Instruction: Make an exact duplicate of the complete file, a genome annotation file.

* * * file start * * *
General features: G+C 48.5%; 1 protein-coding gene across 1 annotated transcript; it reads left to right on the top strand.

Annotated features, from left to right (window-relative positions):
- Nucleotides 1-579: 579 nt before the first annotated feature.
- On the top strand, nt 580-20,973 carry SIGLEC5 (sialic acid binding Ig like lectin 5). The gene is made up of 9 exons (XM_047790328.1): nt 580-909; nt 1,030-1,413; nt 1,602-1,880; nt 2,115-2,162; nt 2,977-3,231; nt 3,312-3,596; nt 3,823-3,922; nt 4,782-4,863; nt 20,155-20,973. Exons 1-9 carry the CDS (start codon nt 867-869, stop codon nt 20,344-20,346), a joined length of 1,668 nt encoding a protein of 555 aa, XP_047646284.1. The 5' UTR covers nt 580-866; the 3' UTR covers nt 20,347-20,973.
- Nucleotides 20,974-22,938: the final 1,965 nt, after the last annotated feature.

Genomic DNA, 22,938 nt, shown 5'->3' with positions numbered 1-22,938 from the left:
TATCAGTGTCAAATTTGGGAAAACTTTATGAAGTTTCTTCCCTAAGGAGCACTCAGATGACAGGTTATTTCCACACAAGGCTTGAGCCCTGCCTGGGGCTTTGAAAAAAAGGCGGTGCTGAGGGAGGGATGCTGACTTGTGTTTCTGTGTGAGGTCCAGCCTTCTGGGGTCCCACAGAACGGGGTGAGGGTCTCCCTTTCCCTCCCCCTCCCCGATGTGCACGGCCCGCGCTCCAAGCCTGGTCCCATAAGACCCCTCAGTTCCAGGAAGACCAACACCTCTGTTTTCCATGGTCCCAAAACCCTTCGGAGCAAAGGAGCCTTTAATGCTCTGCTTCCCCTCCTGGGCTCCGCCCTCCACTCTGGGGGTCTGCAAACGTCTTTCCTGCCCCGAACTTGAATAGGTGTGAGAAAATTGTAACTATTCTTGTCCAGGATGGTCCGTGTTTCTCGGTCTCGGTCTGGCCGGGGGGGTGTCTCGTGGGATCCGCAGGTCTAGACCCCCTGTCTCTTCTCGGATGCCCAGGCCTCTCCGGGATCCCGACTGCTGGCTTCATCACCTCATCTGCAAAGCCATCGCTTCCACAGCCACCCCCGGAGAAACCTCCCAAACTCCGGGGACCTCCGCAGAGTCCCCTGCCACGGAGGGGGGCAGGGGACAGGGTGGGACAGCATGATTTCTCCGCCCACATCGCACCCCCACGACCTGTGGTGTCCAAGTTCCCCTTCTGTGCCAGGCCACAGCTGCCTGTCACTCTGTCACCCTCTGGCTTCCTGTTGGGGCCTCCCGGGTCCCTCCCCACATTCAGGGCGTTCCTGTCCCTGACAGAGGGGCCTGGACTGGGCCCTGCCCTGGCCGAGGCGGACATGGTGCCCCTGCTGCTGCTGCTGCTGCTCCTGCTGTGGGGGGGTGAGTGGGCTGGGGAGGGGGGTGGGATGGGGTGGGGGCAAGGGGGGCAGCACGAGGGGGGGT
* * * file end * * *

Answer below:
General features: G+C 48.5%; 1 protein-coding gene across 1 annotated transcript; it reads left to right on the top strand.

Annotated features, from left to right (window-relative positions):
- Nucleotides 1-579: 579 nt before the first annotated feature.
- On the top strand, nt 580-20,973 carry SIGLEC5 (sialic acid binding Ig like lectin 5). The gene is made up of 9 exons (XM_047790328.1): nt 580-909; nt 1,030-1,413; nt 1,602-1,880; nt 2,115-2,162; nt 2,977-3,231; nt 3,312-3,596; nt 3,823-3,922; nt 4,782-4,863; nt 20,155-20,973. Exons 1-9 carry the CDS (start codon nt 867-869, stop codon nt 20,344-20,346), a joined length of 1,668 nt encoding a protein of 555 aa, XP_047646284.1. The 5' UTR covers nt 580-866; the 3' UTR covers nt 20,347-20,973.
- Nucleotides 20,974-22,938: the final 1,965 nt, after the last annotated feature.

Genomic DNA, 22,938 nt, shown 5'->3' with positions numbered 1-22,938 from the left:
TATCAGTGTCAAATTTGGGAAAACTTTATGAAGTTTCTTCCCTAAGGAGCACTCAGATGACAGGTTATTTCCACACAAGGCTTGAGCCCTGCCTGGGGCTTTGAAAAAAAGGCGGTGCTGAGGGAGGGATGCTGACTTGTGTTTCTGTGTGAGGTCCAGCCTTCTGGGGTCCCACAGAACGGGGTGAGGGTCTCCCTTTCCCTCCCCCTCCCCGATGTGCACGGCCCGCGCTCCAAGCCTGGTCCCATAAGACCCCTCAGTTCCAGGAAGACCAACACCTCTGTTTTCCATGGTCCCAAAACCCTTCGGAGCAAAGGAGCCTTTAATGCTCTGCTTCCCCTCCTGGGCTCCGCCCTCCACTCTGGGGGTCTGCAAACGTCTTTCCTGCCCCGAACTTGAATAGGTGTGAGAAAATTGTAACTATTCTTGTCCAGGATGGTCCGTGTTTCTCGGTCTCGGTCTGGCCGGGGGGGTGTCTCGTGGGATCCGCAGGTCTAGACCCCCTGTCTCTTCTCGGATGCCCAGGCCTCTCCGGGATCCCGACTGCTGGCTTCATCACCTCATCTGCAAAGCCATCGCTTCCACAGCCACCCCCGGAGAAACCTCCCAAACTCCGGGGACCTCCGCAGAGTCCCCTGCCACGGAGGGGGGCAGGGGACAGGGTGGGACAGCATGATTTCTCCGCCCACATCGCACCCCCACGACCTGTGGTGTCCAAGTTCCCCTTCTGTGCCAGGCCACAGCTGCCTGTCACTCTGTCACCCTCTGGCTTCCTGTTGGGGCCTCCCGGGTCCCTCCCCACATTCAGGGCGTTCCTGTCCCTGACAGAGGGGCCTGGACTGGGCCCTGCCCTGGCCGAGGCGGACATGGTGCCCCTGCTGCTGCTGCTGCTGCTCCTGCTGTGGGGGGGTGAGTGGGCTGGGGAGGGGGGTGGGATGGGGTGGGGGCAAGGGGGGCAGCACGAGGGGGGGT